Drinking is fun. Being fat is not. Trying to lose weight is REALLY not. Sure you can cut booze out completely, but doesn’t that sound awful? Wouldn’t you rather subscribe to the brilliant theory of “Everything in moderation…including moderation”? Of course, the lack of nutritional info on alcohol has always made it hard for a chunky booze hound like myself to know exactly what constitutes caloric moderation when I’m drinking my face off. Well, that’s about to change.
For the first time ever, the Treasury Department (which for some reason is in charge of regulating beer, wine, and spirits), has approved legislation that allows for alcohol manufacturers to voluntarily list information including serving size, servings per container, calories, carbohydrates, protein, and fat content, all on a per serving basis. As we all know, when it comes to making healthy decisions, information is power.
Interestingly, the alcohol industry has been split on their opinion of just how much they want this information to be made available. Distillers of hard liquor are generally in favor because they can boast low calorie and carbohydrate content to a nation of carb-weary, Atkins-loving folks who want to wear smaller pants. Beer and wine makers? Let’s just say that beer bellies are not typically a part of beach bodies.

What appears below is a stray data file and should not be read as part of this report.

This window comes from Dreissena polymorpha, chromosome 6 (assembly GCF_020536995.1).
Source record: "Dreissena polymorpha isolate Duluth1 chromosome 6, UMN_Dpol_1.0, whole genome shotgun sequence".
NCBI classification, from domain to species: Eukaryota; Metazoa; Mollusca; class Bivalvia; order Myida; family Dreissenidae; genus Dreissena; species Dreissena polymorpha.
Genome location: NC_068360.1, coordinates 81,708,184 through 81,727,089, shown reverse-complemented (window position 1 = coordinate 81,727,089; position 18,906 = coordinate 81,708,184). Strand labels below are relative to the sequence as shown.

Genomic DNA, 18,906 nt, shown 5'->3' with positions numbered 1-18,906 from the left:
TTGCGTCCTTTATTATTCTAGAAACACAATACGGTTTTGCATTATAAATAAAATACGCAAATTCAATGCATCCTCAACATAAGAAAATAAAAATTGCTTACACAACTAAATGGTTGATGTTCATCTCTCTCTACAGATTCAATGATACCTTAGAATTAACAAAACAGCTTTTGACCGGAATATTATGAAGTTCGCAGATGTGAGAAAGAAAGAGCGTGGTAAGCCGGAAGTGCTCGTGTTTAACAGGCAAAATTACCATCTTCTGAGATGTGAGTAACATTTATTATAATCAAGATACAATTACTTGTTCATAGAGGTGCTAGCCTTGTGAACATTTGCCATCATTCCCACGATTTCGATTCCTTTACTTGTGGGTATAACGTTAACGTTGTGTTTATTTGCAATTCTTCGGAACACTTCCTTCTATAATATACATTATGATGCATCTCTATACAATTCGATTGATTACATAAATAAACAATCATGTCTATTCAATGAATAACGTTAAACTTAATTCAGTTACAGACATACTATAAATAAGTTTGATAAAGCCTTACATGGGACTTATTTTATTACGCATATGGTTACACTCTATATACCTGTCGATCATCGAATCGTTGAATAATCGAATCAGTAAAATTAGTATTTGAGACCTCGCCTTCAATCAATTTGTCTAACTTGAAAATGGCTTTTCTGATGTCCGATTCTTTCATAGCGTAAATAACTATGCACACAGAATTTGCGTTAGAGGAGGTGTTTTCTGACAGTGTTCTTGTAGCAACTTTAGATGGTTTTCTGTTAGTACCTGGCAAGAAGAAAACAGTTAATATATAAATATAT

So what does this really mean? Well, because it’s still on a voluntary basis, I suppose the answer is “Not much.” It’s really just a new marketing avenue for those drinks that want to position themselves as low-calorie alternatives. Curious consumers will have access to slightly more information, but it’s unlikely that they’ll have all the data they need to make the smartest choice possible if they’re a beer or wine drinker exclusively. In fact, consumer lobbying groups have been expressing fairly rampant displeasure with the new guidelines, claiming that they still leave too much decision-making power in the hands of the booze suppliers.
Personally, I think it’s a step in the right direction. I’m a big believer that we have a genuine right to know as much as possible about anything which we consume and which may impact our health and nutritional ecosystem. Honestly, I think it’s kind of BS that beer companies don’t have to release calorie information because it means I have to spend hours Googling around on sketchy calorie-count sites to try to get some ballpark info so I know whether or not I should eat that seventh hot dog. But maybe, just maybe, this legislation is an indication that this is changing.
What do you guys think? Does it matter? Do you care? Do you own lots of pants with elastic waist bands?